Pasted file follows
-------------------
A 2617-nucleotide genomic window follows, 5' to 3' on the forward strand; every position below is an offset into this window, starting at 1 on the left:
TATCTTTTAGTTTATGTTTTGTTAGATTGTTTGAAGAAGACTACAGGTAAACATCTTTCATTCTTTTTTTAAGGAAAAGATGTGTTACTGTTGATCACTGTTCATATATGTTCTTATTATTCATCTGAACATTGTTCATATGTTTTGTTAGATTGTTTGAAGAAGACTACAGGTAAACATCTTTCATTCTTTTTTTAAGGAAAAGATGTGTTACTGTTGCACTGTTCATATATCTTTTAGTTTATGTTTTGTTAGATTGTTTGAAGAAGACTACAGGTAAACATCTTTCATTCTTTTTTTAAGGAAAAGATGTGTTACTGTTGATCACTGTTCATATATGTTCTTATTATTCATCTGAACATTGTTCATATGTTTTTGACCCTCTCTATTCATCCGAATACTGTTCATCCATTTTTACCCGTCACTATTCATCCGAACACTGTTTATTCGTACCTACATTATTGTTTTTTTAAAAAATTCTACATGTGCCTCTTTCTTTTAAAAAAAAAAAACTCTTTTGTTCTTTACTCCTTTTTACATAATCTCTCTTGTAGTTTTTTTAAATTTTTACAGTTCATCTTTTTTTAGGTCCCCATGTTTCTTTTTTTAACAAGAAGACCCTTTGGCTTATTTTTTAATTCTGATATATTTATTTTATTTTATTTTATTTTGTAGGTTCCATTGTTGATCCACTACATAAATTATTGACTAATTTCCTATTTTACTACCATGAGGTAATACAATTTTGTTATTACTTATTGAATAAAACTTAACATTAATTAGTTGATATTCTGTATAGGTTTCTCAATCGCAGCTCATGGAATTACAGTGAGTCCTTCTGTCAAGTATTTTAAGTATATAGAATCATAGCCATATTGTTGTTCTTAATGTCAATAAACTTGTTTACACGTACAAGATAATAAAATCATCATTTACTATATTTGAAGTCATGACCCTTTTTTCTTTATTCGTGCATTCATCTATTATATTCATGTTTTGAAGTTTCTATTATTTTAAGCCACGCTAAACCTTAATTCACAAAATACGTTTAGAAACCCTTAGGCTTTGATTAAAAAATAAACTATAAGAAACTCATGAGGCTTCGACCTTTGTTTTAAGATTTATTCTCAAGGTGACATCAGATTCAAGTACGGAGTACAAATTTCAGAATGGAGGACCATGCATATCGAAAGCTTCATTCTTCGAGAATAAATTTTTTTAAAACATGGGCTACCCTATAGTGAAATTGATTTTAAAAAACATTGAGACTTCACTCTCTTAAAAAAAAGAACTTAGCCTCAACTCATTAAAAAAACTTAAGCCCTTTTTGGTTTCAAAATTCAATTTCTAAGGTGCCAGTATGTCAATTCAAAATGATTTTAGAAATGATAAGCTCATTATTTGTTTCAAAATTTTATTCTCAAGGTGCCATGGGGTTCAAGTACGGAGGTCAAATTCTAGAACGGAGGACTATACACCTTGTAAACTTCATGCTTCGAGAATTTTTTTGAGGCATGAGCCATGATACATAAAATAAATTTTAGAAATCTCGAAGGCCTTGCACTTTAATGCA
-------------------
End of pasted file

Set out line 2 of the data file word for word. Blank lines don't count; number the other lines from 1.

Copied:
TATCTTTTAGTTTATGTTTTGTTAGATTGTTTGAAGAAGACTACAGGTAAACATCTTTCATTCTTTTTTTAAGGAAAAGATGTGTTACTGTTGATCACTGTTCATATATGTTCTTATTATTCATCTGAACATTGTTCATATGTTTTGTTAGATTGTTTGAAGAAGACTACAGGTAAACATCTTTCATTCTTTTTTTAAGGAAAAGATGTGTTACTGTTGCACTGTTCATATATCTTTTAGTTTATGTTTTGTTAGATTGTTTGAAGAAGACTACAGGTAAACATCTTTCATTCTTTTTTTAAGGAAAAGATGTGTTACTGTTGATCACTGTTCATATATGTTCTTATTATTCATCTGAACATTGTTCATATGTTTTTGACCCTCTCTATTCATCCGAATACTGTTCATCCATTTTTACCCGTCACTATTCATCCGAACACTGTTTATTCGTACCTACATTATTGTTTTTTTAAAAAATTCTACATGTGCCTCTTTCTTTTAAAAAAAAAAAACTCTTTTGTTCTTTACTCCTTTTTACATAATCTCTCTTGTAGTTTTTTTAAATTTTTACAGTTCATCTTTTTTTAGGTCCCCATGTTTCTTTTTTTAACAAGAAGACCCTTTGGCTTATTTTTTAATTCTGATATATTTATTTTATTTTATTTTATTTTGTAGGTTCCATTGTTGATCCACTACATAAATTATTGACTAATTTCCTATTTTACTACCATGAGGTAATACAATTTTGTTATTACTTATTGAATAAAACTTAACATTAATTAGTTGATATTCTGTATAGGTTTCTCAATCGCAGCTCATGGAATTACAGTGAGTCCTTCTGTCAAGTATTTTAAGTATATAGAATCATAGCCATATTGTTGTTCTTAATGTCAATAAACTTGTTTACACGTACAAGATAATAAAATCATCATTTACTATATTTGAAGTCATGACCCTTTTTTCTTTATTCGTGCATTCATCTATTATATTCATGTTTTGAAGTTTCTATTATTTTAAGCCACGCTAAACCTTAATTCACAAAATACGTTTAGAAACCCTTAGGCTTTGATTAAAAAATAAACTATAAGAAACTCATGAGGCTTCGACCTTTGTTTTAAGATTTATTCTCAAGGTGACATCAGATTCAAGTACGGAGTACAAATTTCAGAATGGAGGACCATGCATATCGAAAGCTTCATTCTTCGAGAATAAATTTTTTTAAAACATGGGCTACCCTATAGTGAAATTGATTTTAAAAAACATTGAGACTTCACTCTCTTAAAAAAAAGAACTTAGCCTCAACTCATTAAAAAAACTTAAGCCCTTTTTGGTTTCAAAATTCAATTTCTAAGGTGCCAGTATGTCAATTCAAAATGATTTTAGAAATGATAAGCTCATTATTTGTTTCAAAATTTTATTCTCAAGGTGCCATGGGGTTCAAGTACGGAGGTCAAATTCTAGAACGGAGGACTATACACCTTGTAAACTTCATGCTTCGAGAATTTTTTTGAGGCATGAGCCATGATACATAAAATAAATTTTAGAAATCTCGAAGGCCTTGCACTTTAATGCA